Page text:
Author: Jane McNeill, Director, Hays Australia
Gone are the days when a salary-boosting counter offer would successfully retain a resigning staff member. Today people leave jobs for a range of reasons, which are seldom addressed by a counter offer.
From looking for a new challenge to career advancement, a desire to work with newer technology or within an organisation where they can contribute and feel valued, people change jobs for a range of reasons.
Why then would a pay rise, new job title or additional benefits be anything other than a superficial tactic to convince you to stay?
If you receive a counter offer, it’s worth considering the reasons why you initially looked for a new role to begin with. They must have been serious and genuine since you not only looked for a new job but applied, were interviewed and accepted a position elsewhere. These are not the actions of someone satisfied in their current role.
Of course it is flattering when your boss makes a counter offer upon hearing of your decision to resign. But if you look at the situation objectively, you’ll see that recruiting a replacement for a vacated role can be time consuming. We are all time-poor, your boss included, so if there’s even a small possibility of avoiding interviewing, onboarding and training up someone new, your boss will take it.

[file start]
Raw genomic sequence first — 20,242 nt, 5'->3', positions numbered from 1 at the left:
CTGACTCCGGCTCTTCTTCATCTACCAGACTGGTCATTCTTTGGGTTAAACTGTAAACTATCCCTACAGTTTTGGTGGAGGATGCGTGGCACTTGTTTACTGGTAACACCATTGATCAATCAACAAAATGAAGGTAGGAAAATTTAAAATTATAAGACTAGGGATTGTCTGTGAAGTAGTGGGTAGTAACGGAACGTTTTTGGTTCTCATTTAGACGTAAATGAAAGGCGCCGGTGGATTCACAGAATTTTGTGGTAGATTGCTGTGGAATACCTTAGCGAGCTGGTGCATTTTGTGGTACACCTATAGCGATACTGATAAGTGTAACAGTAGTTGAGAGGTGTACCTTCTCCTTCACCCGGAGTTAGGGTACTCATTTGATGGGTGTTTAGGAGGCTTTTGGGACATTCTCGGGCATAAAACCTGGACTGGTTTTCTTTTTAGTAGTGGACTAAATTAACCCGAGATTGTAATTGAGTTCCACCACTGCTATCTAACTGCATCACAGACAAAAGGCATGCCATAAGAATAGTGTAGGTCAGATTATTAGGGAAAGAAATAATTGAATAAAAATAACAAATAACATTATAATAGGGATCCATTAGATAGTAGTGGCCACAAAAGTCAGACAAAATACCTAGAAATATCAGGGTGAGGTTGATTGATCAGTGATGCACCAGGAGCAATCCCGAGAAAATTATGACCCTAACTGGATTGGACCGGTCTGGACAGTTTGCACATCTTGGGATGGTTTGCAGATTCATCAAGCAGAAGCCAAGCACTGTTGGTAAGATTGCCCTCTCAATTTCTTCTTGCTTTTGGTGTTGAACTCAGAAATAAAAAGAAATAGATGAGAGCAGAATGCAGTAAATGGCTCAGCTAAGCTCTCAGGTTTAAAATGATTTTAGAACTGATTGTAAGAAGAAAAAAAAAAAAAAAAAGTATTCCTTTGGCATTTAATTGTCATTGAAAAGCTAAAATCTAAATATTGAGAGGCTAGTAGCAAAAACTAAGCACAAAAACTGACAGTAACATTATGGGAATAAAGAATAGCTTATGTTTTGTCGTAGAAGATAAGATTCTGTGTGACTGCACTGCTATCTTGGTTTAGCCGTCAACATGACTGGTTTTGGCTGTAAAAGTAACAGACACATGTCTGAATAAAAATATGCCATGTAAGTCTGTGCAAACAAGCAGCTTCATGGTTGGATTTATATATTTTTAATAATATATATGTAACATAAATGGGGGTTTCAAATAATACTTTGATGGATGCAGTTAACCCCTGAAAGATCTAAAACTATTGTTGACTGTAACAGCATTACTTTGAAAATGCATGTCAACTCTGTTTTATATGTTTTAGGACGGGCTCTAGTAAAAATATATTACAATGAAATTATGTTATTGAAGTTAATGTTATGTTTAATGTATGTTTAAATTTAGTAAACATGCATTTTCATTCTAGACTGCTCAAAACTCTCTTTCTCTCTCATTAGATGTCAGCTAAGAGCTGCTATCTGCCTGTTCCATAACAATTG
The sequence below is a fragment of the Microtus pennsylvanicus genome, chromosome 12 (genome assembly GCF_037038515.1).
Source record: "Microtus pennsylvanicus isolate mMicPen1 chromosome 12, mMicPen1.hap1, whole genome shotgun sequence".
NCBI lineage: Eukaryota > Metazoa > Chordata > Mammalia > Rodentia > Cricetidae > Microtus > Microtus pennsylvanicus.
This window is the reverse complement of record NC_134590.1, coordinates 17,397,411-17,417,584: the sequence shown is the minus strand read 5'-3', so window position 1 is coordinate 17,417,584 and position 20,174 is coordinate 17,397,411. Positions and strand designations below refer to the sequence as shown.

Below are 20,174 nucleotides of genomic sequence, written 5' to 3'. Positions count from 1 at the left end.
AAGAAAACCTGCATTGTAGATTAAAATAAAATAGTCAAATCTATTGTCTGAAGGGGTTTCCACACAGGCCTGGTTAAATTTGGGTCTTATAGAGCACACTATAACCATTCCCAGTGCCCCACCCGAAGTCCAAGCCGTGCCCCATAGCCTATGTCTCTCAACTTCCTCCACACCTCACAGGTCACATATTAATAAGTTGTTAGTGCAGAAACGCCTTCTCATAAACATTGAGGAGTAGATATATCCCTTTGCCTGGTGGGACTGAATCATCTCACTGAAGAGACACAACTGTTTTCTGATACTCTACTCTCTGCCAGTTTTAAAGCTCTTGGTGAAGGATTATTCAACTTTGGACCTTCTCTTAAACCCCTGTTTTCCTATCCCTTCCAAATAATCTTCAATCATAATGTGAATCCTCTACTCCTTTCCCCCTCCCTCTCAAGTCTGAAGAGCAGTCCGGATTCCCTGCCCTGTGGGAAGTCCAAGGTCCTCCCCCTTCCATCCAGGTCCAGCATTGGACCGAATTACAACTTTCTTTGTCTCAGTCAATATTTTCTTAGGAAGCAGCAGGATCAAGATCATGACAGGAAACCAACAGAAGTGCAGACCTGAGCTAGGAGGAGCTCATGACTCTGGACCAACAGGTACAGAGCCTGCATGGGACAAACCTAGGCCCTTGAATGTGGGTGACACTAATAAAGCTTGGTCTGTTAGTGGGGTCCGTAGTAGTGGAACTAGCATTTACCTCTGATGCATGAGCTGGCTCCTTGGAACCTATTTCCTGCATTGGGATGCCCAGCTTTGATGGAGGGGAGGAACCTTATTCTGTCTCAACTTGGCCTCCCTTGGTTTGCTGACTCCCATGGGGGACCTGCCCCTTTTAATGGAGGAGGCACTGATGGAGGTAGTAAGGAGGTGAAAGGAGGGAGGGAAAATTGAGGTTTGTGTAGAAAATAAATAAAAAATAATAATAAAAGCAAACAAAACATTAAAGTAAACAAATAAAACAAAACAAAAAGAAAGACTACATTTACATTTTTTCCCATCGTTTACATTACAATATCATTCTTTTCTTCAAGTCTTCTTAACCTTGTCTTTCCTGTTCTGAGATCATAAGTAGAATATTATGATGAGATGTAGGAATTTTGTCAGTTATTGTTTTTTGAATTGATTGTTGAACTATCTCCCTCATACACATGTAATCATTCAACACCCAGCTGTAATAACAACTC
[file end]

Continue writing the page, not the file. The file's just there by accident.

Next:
In our experiences, counter-offers rarely materialise. Often the offer consists of a hollow new job title or a few additional benefits, not real changes that motivate, engage and develop the career of their employee.
In such circumstances, the majority of people will find themselves resigning again within a year. Their original motivations for looking elsewhere are not addressed, meaning their career is in limbo and engagement and motivation are low. Added to this is the broken trust that now exists with your boss, which can be very difficult to deal with.
While every situation is unique, I would urge you to consider your original motivations for leaving and question if the counter offer is really worth remaining for.
Thank you for reading. For more useful advice and insights about the world of work, visit our dedicated blog page here or click on one of the links below.
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